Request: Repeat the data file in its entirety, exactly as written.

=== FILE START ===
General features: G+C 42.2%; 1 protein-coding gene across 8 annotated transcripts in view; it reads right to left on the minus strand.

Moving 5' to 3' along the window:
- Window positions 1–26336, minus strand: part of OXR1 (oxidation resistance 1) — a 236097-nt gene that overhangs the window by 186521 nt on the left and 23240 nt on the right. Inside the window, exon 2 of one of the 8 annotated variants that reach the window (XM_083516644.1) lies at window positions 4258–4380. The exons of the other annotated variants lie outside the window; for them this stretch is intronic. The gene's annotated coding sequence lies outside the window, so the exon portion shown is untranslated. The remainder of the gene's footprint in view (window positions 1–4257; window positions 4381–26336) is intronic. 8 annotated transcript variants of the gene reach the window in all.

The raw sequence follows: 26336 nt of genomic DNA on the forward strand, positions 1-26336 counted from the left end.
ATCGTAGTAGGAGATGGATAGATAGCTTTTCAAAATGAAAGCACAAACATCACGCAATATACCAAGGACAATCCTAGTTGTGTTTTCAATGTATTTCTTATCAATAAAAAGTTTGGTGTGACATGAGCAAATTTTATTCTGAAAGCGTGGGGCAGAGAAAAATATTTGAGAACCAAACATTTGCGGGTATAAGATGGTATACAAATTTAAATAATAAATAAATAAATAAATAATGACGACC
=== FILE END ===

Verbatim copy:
General features: G+C 42.2%; 1 protein-coding gene across 8 annotated transcripts in view; it reads right to left on the minus strand.

Moving 5' to 3' along the window:
- Window positions 1–26336, minus strand: part of OXR1 (oxidation resistance 1) — a 236097-nt gene that overhangs the window by 186521 nt on the left and 23240 nt on the right. Inside the window, exon 2 of one of the 8 annotated variants that reach the window (XM_083516644.1) lies at window positions 4258–4380. The exons of the other annotated variants lie outside the window; for them this stretch is intronic. The gene's annotated coding sequence lies outside the window, so the exon portion shown is untranslated. The remainder of the gene's footprint in view (window positions 1–4257; window positions 4381–26336) is intronic. 8 annotated transcript variants of the gene reach the window in all.

The raw sequence follows: 26336 nt of genomic DNA on the forward strand, positions 1-26336 counted from the left end.
ATCGTAGTAGGAGATGGATAGATAGCTTTTCAAAATGAAAGCACAAACATCACGCAATATACCAAGGACAATCCTAGTTGTGTTTTCAATGTATTTCTTATCAATAAAAAGTTTGGTGTGACATGAGCAAATTTTATTCTGAAAGCGTGGGGCAGAGAAAAATATTTGAGAACCAAACATTTGCGGGTATAAGATGGTATACAAATTTAAATAATAAATAAATAAATAAATAATGACGACC